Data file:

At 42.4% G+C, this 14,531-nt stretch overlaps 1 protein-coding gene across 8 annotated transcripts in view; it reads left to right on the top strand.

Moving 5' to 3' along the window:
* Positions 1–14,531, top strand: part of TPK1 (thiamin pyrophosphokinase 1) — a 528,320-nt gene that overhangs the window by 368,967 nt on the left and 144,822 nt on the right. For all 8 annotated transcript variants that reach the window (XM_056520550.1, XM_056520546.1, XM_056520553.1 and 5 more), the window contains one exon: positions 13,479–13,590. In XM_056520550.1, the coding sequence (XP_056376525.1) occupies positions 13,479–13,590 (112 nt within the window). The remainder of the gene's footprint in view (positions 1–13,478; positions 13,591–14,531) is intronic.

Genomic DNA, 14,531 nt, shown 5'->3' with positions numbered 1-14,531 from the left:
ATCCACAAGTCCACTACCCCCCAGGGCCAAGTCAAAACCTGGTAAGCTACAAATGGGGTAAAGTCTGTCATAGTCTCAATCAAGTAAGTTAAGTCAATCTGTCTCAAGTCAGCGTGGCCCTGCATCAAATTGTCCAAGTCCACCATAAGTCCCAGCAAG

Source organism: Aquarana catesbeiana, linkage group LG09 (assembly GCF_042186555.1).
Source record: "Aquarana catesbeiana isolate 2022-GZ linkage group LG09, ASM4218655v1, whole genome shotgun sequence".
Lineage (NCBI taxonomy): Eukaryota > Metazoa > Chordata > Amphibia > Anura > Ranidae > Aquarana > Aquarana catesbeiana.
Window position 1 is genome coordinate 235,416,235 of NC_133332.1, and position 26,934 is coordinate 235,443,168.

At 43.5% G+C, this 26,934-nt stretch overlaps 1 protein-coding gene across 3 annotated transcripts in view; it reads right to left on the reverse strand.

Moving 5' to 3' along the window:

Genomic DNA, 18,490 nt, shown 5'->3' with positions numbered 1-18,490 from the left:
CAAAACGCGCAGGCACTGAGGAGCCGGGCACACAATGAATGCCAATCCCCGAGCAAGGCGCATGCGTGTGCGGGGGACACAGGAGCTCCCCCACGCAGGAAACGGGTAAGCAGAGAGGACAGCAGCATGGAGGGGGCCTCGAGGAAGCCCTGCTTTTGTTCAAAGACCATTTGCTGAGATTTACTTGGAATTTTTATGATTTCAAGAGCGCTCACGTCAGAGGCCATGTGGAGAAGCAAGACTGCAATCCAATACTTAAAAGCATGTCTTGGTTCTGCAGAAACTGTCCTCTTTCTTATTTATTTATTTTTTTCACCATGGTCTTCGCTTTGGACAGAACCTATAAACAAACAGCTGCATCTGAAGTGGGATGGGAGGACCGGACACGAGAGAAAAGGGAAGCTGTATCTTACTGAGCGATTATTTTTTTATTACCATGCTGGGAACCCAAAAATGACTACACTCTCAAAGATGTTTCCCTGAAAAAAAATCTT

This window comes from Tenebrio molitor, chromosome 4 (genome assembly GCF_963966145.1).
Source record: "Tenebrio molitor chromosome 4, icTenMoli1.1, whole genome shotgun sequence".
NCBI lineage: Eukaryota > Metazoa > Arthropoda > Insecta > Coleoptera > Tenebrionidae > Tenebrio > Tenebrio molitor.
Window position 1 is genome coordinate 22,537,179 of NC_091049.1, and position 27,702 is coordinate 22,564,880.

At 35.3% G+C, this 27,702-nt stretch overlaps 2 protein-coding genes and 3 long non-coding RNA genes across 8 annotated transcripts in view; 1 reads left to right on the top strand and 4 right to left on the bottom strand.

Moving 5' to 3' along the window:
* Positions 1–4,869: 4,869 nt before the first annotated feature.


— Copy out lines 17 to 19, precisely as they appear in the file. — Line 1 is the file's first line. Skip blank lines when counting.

Window position 1 is genome coordinate 22,537,179 of NC_091049.1, and position 27,702 is coordinate 22,564,880.

At 35.3% G+C, this 27,702-nt stretch overlaps 2 protein-coding genes and 3 long non-coding RNA genes across 8 annotated transcripts in view; 1 reads left to right on the top strand and 4 right to left on the bottom strand.

Moving 5' to 3' along the window: